During the 2015 Prolight+Sound show in Frankfurt, DiGiCo revealed its new S21 compact digital mixer. The official presentation at the show was not complemented with the usual press release and full specifications were not disclosed. Only now, after the show closed, the company revealed more details.
DiGiCo has already made a tradition of using creative marketing for the launching of new products, either using smart teasing campaigns prior to shows, or disclosing major products, without prior warning, at the end of press events. This time, DiGiCo’s managing director, James Gordon, decided to focus attention on its distributor network, revealing its new compact live sound console exclusively to agents and distributors, prior to the Prolight+Sound and NAB 2015 shows.
In fact, the company’s press event at Prolight+Sound started with a corporate announcement, confirming that the new group of British audio companies, bringing together DiGiCo, Allen & Heath and Calrec, with direct investments from Electra Partners and ISIS, two of London’s top Private Equity houses, was officially named Audiotonix (see picture).
Visitors and press alike where therefore surprised to find a second DiGiCo booth exclusively filed with the new S21 consoles available to try out, without much information available. As James Gordon explained, “with the S21, we wanted to re-write the rulebook. To test the conclusions we previewed at Prolight+Sound without publishing or unlocking the full software potential, or even the intended release specifications,” says James Gordon.
“This different approach makes perfect sense when you take on-board that the core of S21 is DiGiCo’s Stealth Digital Processing. This FPGA based technology is the key that unlocks the flexibility that the R&D designers need to specify and deliver the ultimate console. This has been demonstrated to existing clients, as every console in the SD range has benefited from complimentary advancements in core processing and software since their launch.”
During the press event, adjacent to Yamaha’s booth and immediately following the presentation of the newest digital live sound mixers from the Japanese company - see here - DiGiCo basically showed an amusing video of the distributors “extravaganza” event, where DiGiCo’s Technical Director, John Stadius, made an appearance dressed as “Doc” Brown from the “Back to the Future” movie trilogy, driving to the stage on DeLorean sports car to reveal the new S21.
“We wanted to design an entry level console that retained all the features and values DiGiCo is known for in terms of quality, ergonomics and style, and one we could be truly proud of at a price point that allows even more audio engineers to join the DiGiCo family. In fact, that was the condition John Stadius put on his design team. It is also why the console has been hidden in development for close to three years,” explains James Gordon.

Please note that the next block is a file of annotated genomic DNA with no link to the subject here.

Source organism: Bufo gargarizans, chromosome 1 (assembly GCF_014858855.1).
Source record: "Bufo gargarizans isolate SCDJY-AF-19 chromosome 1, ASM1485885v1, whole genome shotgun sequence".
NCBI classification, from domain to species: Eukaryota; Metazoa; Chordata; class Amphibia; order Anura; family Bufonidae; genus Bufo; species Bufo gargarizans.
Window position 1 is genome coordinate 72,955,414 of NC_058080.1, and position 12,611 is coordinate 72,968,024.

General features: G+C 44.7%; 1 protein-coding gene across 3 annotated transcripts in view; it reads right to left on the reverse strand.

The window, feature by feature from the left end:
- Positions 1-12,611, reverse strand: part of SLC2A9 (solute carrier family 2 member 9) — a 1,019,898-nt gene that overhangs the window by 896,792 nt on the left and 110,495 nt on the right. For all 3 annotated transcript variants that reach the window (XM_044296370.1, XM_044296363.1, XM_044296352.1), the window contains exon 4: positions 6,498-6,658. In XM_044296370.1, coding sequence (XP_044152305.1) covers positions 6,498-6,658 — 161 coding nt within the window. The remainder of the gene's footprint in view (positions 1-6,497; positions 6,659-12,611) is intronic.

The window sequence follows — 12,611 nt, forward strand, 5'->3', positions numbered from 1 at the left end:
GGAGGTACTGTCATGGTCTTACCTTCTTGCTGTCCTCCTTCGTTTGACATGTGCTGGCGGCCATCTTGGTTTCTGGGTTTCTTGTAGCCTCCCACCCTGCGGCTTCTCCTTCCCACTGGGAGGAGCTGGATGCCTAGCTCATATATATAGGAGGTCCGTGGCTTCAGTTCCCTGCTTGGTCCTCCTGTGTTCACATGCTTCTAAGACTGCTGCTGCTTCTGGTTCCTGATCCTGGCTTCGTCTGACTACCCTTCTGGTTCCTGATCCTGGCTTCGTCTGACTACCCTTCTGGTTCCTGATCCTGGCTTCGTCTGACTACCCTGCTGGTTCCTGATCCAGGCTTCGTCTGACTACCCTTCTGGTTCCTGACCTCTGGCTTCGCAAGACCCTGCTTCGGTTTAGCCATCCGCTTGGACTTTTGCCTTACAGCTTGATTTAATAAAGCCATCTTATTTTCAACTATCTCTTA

“When you walk up to the console you can instantly tell it is a full member of the DiGiCo stable. The build quality and design takes on all DiGiCo’s core values such as aluminium extrusions, RGB switch encoders with HTL (Hidden Til Lit), Polycarbonate overlays and two large multi touch screens that allow the operator to get an unrivaled overview of what is at their finger tips.”
“The challenge we faced in R&D was providing a true pro ‘high-end’ console at the desired price point,” John Stadius adds. “The brief we got was very strict, we had to develop a console that gave the operator all the sensations they would get when stood behind the SD7.
“This requirement really motivated the team and S21 is the result. The worksurface design speaks for itself, but in terms of audio, you have the same FPGA algorithms as the SD7 and the Mic Pre design is lifted from the 192kHz SD-Rack. The audio statistics on this console are very much high end; it should surprise a lot of new to DiGiCo engineers. Oh, and its 96kHz with no processing limitations from day one like all the other DiGiCo consoles. As I said, no compromises were allowed!”
Here’s the disclosed DiGiCo S21 specifications:
• 96kHz as standard
• 24 mic line inputs
• 12 analogue outs
• 2 AES I/O (mono)
• Word Clock I/O
• 1 GPI and 1 GPO
• DVI out (for an external monitor)
• 2 DMI slots (up to 64 I/O slot)
• 2 Ethernet connections for networking
• 2 x 24 segment master / solo meters
• Touch sensitive rotaries with integrated switch & HTL
• 2 x multi-touch screens
• 21 x touch sensitive moving faders
• 4 x layers of banks of 10
• Customizable bank and channel layout
• Integrated USB2 Audio I/O
• 46 busses: 16 x stereo (32), stereo Master (2), solo buses (2 stereo, 4 total), and 10 x 8 Matrix (8)
• 40 x flexi-channels Mono/Stereo (equivalent of 80 DSP channels)
• 16 x flexi buses Mono/Stereo (equivalent of 32 DSP busses)
• 16 x assignable 32 band graphic EQs
• 8 x FX engines (reverbs, delays, w/modulation and enhancer)
• 4 x assignable DiGiTubes
• 4 x assignable Multiband comps
• 1 x compressor per channel and bus
• 1 x gate per channel and bus (switchable to ducker, or compressor with side chain access)
• User definable Macros
• An extremely high power headphone amplifier
• 1/4 inch and mini jack socket